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Dance > Review
Srilanka shines
02 January, 2014

-Sukanya Kumar

They began with a brisk thirupugazh in praise of Lord Muruga followed by Tyagaraja’s pancharatna keerthanam Sadinchane set in Varnam format.

Coordinated movements, concise jathis and catchy finishing poses enhanced the visual pleasure. Ten dancers posing as horses depicted the chariot driven by Krishna for Arjuna in the Kurukshetra war. The pose of Vishnu reclining on snake bed Adisesha was dramatically shown with the dancing girls moving in buoyant rhythm imitating the milk ocean (paarkadal).

Next was “Thunbam Nergayil”, a beautiful composition of Bharatidasan. For the line “Aadi Katta maataya,” they incorporated tillana sollukattu”; when thirukural was mentioned the actual couplet from Kural was added thus enhancing the content of the rendition.

In devi stuthi “Charukesi” the end episode of Mahishasuramardhini was appealing. Pranamam to Aiyappa was the famous Harivarasanam interspersed with chants. It painted the picture of devotees at Sabarimalai viewing the Makarajyoti. 

Laya Kavidai in praise of Guru, a composition of Karaikudi Mani had intricately woven patterns in laya much akin to kavithuvam.

The abstract idea of divinity in dance was presented through “Vishwatma” the universal Brahmam. In the Kalinganardhana pose, five created water, another five Kalinga’s head, and one dancer extending her leg behind which Krishna held as Kalinga’s tail. In Govindashtakam segments various stages of Krishna and story of Prahlada was explained.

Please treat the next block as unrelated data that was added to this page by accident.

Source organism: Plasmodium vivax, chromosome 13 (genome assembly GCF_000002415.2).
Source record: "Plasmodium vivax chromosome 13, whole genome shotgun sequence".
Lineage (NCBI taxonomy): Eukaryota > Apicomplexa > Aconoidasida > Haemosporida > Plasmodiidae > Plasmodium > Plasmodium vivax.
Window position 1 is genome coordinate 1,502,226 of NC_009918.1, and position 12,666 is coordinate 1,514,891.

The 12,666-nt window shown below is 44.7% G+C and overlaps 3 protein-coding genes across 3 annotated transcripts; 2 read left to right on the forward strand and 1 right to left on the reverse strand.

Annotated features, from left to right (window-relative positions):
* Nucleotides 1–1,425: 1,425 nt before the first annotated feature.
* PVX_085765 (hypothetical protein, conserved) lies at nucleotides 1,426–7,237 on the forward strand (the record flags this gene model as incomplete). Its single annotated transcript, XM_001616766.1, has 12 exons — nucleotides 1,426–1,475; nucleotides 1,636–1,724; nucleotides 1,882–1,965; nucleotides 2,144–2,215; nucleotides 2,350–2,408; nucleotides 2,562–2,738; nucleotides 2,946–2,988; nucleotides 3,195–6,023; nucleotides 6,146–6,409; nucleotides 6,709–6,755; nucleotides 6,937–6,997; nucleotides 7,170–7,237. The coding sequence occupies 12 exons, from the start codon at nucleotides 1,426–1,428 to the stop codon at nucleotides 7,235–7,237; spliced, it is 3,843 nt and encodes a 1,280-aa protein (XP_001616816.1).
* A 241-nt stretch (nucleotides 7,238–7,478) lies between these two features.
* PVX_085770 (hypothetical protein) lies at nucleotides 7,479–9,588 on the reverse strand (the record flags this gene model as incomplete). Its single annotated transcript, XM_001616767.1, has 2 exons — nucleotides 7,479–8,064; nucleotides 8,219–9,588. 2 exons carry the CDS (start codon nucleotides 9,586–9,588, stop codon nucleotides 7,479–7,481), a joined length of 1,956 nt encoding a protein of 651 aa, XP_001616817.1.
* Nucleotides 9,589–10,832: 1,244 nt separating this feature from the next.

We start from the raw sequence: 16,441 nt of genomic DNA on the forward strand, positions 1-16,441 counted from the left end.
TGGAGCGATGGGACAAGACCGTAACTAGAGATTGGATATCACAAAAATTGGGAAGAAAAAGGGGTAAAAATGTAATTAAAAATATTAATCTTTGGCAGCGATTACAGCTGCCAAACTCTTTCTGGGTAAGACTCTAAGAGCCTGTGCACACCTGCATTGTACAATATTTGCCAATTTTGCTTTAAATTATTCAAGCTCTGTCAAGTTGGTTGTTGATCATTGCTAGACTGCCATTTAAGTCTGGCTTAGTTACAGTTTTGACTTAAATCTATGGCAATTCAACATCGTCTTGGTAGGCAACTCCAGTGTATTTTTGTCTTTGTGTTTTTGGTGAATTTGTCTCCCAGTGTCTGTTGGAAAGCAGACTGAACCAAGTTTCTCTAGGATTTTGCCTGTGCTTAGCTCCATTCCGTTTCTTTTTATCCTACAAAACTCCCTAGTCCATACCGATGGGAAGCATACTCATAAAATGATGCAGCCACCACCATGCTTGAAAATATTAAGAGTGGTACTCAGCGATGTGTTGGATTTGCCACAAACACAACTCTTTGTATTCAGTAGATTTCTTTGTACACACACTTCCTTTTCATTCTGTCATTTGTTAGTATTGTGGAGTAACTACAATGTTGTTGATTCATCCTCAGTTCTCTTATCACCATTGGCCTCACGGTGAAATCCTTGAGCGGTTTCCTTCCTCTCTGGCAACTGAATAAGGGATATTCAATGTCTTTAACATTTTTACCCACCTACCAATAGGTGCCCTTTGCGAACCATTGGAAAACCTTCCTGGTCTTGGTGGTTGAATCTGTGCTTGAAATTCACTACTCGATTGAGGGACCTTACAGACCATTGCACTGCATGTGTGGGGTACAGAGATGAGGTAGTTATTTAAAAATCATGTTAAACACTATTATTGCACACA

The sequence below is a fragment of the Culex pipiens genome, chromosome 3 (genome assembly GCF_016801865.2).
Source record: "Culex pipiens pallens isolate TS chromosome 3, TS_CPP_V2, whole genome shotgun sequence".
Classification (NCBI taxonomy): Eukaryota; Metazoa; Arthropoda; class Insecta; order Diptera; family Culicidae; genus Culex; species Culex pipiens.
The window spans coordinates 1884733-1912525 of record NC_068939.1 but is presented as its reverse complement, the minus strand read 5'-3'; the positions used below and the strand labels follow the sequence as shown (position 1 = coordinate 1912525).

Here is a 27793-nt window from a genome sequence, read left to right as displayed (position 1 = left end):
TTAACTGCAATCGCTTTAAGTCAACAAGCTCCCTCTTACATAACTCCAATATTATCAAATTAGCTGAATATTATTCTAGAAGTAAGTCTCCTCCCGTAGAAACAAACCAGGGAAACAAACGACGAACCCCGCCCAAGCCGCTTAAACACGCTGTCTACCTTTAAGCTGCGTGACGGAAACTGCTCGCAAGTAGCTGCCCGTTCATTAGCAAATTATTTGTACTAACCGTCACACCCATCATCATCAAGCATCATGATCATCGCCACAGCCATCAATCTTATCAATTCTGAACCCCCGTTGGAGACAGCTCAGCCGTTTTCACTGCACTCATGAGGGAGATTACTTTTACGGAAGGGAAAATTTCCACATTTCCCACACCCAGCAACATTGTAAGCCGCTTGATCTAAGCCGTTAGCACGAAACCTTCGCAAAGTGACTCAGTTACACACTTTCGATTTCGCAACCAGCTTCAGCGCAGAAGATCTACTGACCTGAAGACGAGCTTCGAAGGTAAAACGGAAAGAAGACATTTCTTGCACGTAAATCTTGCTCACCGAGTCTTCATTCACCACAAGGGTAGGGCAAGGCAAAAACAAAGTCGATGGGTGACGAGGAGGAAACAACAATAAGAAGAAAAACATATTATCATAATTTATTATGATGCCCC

In Ramayana Tillana, deviating from the usual mei adavus and korvais, the tillana was more like a story unraveling episodes from Ramayana with the sahityam in praise of Hanuman who brings the Sanjeeva mountain to revive Lakshmana. The tillana concluded with Rama Pattabhishekam with king and consort Sita, brothers, decked canopy et al.

The medley of mangalams evoked the blessings of every possible deity.

The dozen dancers were full of energy decked in different shades of blue. They danced every bit and each of them was put to full use in imaginative formations and poses. 

The teacher Vasugy Jegatheeswaran of Natya Kala Mandir from Sri Lanka deserves full credit for the thought and training.

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